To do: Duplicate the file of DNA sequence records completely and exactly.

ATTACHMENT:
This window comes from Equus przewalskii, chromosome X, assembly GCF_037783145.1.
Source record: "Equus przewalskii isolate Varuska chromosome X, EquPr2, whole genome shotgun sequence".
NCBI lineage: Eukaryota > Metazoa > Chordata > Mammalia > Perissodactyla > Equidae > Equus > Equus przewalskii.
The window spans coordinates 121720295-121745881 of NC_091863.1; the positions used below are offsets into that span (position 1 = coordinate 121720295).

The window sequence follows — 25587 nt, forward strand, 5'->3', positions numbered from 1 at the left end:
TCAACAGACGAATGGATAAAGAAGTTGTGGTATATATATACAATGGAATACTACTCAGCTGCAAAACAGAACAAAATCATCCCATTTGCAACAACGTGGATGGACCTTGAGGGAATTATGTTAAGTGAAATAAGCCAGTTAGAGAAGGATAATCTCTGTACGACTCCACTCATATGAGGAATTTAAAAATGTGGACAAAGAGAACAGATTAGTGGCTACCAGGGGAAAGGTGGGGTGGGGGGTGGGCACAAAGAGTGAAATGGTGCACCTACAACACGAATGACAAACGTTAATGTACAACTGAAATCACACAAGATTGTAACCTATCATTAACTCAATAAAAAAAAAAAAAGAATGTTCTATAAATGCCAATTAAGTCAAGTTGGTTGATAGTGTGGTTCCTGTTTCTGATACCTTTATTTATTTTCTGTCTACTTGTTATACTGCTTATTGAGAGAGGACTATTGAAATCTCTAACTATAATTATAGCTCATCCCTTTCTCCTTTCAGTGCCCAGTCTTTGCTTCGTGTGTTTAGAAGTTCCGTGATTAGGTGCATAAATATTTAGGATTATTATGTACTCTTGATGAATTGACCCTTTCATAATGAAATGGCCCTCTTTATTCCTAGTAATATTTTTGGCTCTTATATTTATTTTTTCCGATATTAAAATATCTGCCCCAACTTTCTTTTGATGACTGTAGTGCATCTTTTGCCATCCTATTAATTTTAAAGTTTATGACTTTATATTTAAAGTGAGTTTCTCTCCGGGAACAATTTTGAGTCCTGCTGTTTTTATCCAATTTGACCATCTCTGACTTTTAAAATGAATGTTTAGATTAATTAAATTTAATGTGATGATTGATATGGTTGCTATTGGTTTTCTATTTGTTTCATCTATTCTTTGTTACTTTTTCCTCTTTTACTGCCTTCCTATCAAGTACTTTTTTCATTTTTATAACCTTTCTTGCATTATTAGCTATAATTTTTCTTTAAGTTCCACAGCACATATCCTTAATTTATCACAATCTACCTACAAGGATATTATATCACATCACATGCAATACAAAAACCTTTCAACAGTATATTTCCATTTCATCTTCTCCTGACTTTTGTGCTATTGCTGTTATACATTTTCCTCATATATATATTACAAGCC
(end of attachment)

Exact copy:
This window comes from Equus przewalskii, chromosome X, assembly GCF_037783145.1.
Source record: "Equus przewalskii isolate Varuska chromosome X, EquPr2, whole genome shotgun sequence".
NCBI lineage: Eukaryota > Metazoa > Chordata > Mammalia > Perissodactyla > Equidae > Equus > Equus przewalskii.
The window spans coordinates 121720295-121745881 of NC_091863.1; the positions used below are offsets into that span (position 1 = coordinate 121720295).

The window sequence follows — 25587 nt, forward strand, 5'->3', positions numbered from 1 at the left end:
TCAACAGACGAATGGATAAAGAAGTTGTGGTATATATATACAATGGAATACTACTCAGCTGCAAAACAGAACAAAATCATCCCATTTGCAACAACGTGGATGGACCTTGAGGGAATTATGTTAAGTGAAATAAGCCAGTTAGAGAAGGATAATCTCTGTACGACTCCACTCATATGAGGAATTTAAAAATGTGGACAAAGAGAACAGATTAGTGGCTACCAGGGGAAAGGTGGGGTGGGGGGTGGGCACAAAGAGTGAAATGGTGCACCTACAACACGAATGACAAACGTTAATGTACAACTGAAATCACACAAGATTGTAACCTATCATTAACTCAATAAAAAAAAAAAAAGAATGTTCTATAAATGCCAATTAAGTCAAGTTGGTTGATAGTGTGGTTCCTGTTTCTGATACCTTTATTTATTTTCTGTCTACTTGTTATACTGCTTATTGAGAGAGGACTATTGAAATCTCTAACTATAATTATAGCTCATCCCTTTCTCCTTTCAGTGCCCAGTCTTTGCTTCGTGTGTTTAGAAGTTCCGTGATTAGGTGCATAAATATTTAGGATTATTATGTACTCTTGATGAATTGACCCTTTCATAATGAAATGGCCCTCTTTATTCCTAGTAATATTTTTGGCTCTTATATTTATTTTTTCCGATATTAAAATATCTGCCCCAACTTTCTTTTGATGACTGTAGTGCATCTTTTGCCATCCTATTAATTTTAAAGTTTATGACTTTATATTTAAAGTGAGTTTCTCTCCGGGAACAATTTTGAGTCCTGCTGTTTTTATCCAATTTGACCATCTCTGACTTTTAAAATGAATGTTTAGATTAATTAAATTTAATGTGATGATTGATATGGTTGCTATTGGTTTTCTATTTGTTTCATCTATTCTTTGTTACTTTTTCCTCTTTTACTGCCTTCCTATCAAGTACTTTTTTCATTTTTATAACCTTTCTTGCATTATTAGCTATAATTTTTCTTTAAGTTCCACAGCACATATCCTTAATTTATCACAATCTACCTACAAGGATATTATATCACATCACATGCAATACAAAAACCTTTCAACAGTATATTTCCATTTCATCTTCTCCTGACTTTTGTGCTATTGCTGTTATACATTTTCCTCATATATATATTACAAGCC